After half a century of debate, a University of Alberta researcher has confirmed that dome-headed dinosaurs called pachycephalosaurs could collide with each other during courtship combat. Eric Snively, an Alberta Ingenuity fellow at the U of A, used computer software to smash the sheep-sized dinosaurs together in a virtual collision and results showed that their bony domes could emerge unscathed.
How did nature make the squid's beak super hard and sharp ---- allowing it, without harm to its soft body ---- to capture its prey? The question has captivated those interested in creating new materials that mimic biological materials. The results are published in the journal Science.
A six-inch robotic spy plane modeled after a bat would gather data from sights, sounds and smells in urban combat zones and transmit information back to a soldier in real time.
Researchers at Yale School of Medicine have found that in-utero exposure to the hormone grhelin, a molecule that controls appetite and hunger and nutrition, can result in decreased fertility and fewer offspring. Ghrelin, the so-called "hunger hormone," is produced in the stomach and brain, induces food intake, and operates through a brain region that controls cravings for food and other energy sources. Ghrelin decreases the HOXA 10 gene that is involved in developmental programming of the uterus. The HOXA 10 gene determines how the uterus will develop in adulthood.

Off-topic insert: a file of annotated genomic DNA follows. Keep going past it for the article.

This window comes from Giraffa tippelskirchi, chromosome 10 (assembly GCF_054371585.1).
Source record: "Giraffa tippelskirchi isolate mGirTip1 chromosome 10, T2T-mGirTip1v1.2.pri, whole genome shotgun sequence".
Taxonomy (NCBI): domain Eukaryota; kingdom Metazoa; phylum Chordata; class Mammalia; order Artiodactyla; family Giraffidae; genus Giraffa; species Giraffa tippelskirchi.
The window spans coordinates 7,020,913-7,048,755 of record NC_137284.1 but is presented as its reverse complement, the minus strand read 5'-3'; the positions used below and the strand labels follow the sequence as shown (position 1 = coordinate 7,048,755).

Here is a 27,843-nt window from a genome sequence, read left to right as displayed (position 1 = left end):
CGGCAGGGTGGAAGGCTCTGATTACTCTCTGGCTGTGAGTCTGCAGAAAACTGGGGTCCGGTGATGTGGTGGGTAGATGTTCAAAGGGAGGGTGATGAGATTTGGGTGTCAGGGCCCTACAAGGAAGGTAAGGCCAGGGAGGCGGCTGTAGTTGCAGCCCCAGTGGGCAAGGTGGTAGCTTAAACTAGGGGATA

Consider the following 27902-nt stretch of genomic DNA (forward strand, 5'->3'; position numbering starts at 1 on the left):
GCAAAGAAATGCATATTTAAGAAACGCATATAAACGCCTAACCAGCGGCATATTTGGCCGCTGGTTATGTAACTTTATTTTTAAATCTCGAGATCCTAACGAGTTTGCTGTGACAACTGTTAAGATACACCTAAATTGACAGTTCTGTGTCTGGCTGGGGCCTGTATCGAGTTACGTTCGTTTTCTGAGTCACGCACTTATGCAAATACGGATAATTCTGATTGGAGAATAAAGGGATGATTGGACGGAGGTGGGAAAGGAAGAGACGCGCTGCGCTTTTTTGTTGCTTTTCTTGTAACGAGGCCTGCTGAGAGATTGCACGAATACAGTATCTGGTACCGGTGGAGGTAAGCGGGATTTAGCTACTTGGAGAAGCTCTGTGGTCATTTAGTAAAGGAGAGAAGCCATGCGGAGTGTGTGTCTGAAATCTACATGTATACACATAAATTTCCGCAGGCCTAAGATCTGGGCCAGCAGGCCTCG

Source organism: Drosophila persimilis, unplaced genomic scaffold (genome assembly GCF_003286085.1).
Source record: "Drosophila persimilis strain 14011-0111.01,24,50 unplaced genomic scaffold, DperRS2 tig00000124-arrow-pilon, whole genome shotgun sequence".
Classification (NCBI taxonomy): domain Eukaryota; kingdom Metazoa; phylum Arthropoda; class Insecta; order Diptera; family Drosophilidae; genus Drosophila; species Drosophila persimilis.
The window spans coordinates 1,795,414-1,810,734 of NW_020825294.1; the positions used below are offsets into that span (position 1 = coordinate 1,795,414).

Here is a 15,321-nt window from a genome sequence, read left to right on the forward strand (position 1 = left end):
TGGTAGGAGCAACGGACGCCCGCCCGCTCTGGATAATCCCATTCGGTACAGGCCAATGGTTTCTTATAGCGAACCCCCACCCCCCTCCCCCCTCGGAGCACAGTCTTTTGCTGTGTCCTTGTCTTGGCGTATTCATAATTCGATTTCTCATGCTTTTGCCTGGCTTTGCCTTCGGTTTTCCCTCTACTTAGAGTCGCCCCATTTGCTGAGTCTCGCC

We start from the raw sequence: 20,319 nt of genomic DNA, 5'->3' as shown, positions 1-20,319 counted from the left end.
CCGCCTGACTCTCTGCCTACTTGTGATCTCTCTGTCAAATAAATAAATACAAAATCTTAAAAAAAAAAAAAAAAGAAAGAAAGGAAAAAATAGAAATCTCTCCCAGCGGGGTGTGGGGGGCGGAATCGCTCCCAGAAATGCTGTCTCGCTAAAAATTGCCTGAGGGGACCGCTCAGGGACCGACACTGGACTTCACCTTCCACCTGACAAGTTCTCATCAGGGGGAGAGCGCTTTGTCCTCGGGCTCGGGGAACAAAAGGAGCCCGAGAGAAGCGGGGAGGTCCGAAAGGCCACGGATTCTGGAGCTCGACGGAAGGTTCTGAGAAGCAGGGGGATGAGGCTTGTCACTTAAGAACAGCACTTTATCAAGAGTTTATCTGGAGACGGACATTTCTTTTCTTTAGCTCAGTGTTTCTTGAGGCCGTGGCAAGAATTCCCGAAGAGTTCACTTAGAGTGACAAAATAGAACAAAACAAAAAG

The catastrophic action a tiny beetle is wreaking on the deteriorating Chihuahuan desert will be revealed in the April edition of the Royal Entomological Society's Ecological Entomology journal.
One species of armed beetle is proving that size doesn't necessarily matter when it comes to finding a mate. The creature uses what might be considered rather persuasive 'pulling techniques.'
Nice to see something from my alma mater, the University of Alberta! We have a small paleontology museum in the basement of our Earth Sciences Building and there is a fairly complete pachycephalosaur there- maybe the Stegoceras the article mentions. That sounds right.
I disagree, as a native West Texan, about the girdler beetle's effects on the Chihuahuan desert. My opinion, as a beetle observer, is that the extending of the range of the mesquite tree is the culprit. This species (the tree, not the beetle) is insidiously creeping into previously unconquered territories like Colorado and the High Plains.
Whether this is due to adaptation or climate change, I cannot say. But this excessively negative view of the Mesquite Tree borders on speciesism. :)
The ultimate cause is inevitably fire suppression, just as the invasion of cacti becoming the dominant plant in some rangeland is facilitated by fire suppression. Damned humans.